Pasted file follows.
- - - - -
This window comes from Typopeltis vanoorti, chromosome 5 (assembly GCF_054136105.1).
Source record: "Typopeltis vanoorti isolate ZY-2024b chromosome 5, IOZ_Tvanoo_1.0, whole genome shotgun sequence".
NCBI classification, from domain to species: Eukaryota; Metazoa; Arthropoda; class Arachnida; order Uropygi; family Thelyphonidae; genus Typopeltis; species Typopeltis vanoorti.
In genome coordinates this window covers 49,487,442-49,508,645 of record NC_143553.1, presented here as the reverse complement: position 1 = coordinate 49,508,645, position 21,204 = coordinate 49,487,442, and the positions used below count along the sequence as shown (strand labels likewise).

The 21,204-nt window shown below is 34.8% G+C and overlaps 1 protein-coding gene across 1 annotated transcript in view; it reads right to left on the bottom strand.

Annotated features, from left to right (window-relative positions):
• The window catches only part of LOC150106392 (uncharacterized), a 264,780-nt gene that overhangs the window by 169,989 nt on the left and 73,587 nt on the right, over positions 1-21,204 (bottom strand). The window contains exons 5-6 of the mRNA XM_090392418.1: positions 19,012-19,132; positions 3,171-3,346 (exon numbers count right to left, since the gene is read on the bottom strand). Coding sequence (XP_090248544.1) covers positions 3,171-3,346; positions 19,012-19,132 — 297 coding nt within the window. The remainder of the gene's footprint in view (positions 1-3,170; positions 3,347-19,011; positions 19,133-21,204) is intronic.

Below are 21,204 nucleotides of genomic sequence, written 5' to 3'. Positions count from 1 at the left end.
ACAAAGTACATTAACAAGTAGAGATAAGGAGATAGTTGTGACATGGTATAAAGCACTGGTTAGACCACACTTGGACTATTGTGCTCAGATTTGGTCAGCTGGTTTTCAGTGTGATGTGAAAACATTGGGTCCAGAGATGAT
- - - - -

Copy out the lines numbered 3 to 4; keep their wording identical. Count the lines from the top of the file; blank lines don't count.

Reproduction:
NCBI classification, from domain to species: Eukaryota; Metazoa; Arthropoda; class Arachnida; order Uropygi; family Thelyphonidae; genus Typopeltis; species Typopeltis vanoorti.
In genome coordinates this window covers 49,487,442-49,508,645 of record NC_143553.1, presented here as the reverse complement: position 1 = coordinate 49,508,645, position 21,204 = coordinate 49,487,442, and the positions used below count along the sequence as shown (strand labels likewise).